I can’t read your mind. But I might be able to control it. Mawhahahahaha!
In a study published this week in PLOS ONE, researchers at the University of Washington detail how they were able to transmit the brain signals from one person to another and, within a split second, control the hand of the second person.
The researchers think that so-called Internet telepathy could lead to “brain tutoring,” in which knowledge is transferred from the brain of a teacher to the brain of a student.
Internet Telepathy? Thoughts Transmitted Online
“Imagine someone who’s a brilliant scientist but not a brilliant teacher. Complex knowledge is hard to explain — we’re limited by language,” Chantel Prat, an assistant professor of psychology at UW said in a press release.
Prat co-authored the study along with Andrea Stocco, a research assistant professor of psychology at UW’s Institute for Learning & Brain Sciences.
Prat and Stocco conducted their Internet telepathy study using three pairs of participants. In each pair, one person — dubbed the sender — was hooked up to an electroencephalography machine designed to read brain activity. The sender played a video game in which he or she had to defend a city by firing a cannon. But the sender could only interact with the game mentally, not physically. No joy sticks here.
In a separate building about a half mile away, the other half of the pair — the receiver — donned a swim cap with a transcranial magnetic stimulation coil placed near the part of the brain that controlled hand movements. They waited with their hand poised over a touchpad.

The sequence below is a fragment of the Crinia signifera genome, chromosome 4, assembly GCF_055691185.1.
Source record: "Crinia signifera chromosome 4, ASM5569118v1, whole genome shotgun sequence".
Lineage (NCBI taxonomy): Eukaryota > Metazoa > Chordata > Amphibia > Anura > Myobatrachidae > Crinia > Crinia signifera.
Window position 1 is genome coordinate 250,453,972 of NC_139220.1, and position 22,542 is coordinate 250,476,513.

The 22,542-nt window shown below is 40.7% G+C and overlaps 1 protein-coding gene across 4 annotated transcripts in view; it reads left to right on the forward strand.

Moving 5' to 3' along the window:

When the sender imagined firing a cannon, the electrical brain signal was sent via the Web to the second participant, who received the signal as a hand twitch that fired the cannon.
Accuracy varied among the pairs, from from 25 to 83 percent.
The team hopes to improve upon their initial results thanks to a $1 million grant from the W.M. Keck Foundation. With these funds, they’ll attempt to decode and transmit more complex brain processes and expand upon the types of information that can be transferred, including more complex visual and psychological phenomena such as concepts, thoughts and rules.
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Back in September, a team in India performed a related Internet telepathy experiment, in which one person sent the other a kind of Morse code signal that, when decoded, represented a word or phrase.
The ability to send messages or actions by thought to another person could help someone overcome the learning curve of some new skill set. But obviously, the idea of transmitting thoughts or actions into another person’s brain has some scary, sci-fi implications — or at least the potential for a great Hollywood action thriller.
Caption: Darby Losey (left) imagines firing a cannon in a computer game. His thoughts are sent over the Web to the brain of Jose Ceballos, whose hand hits a touchpad to fire the cannon. Credit: Mary Levin, University of Washington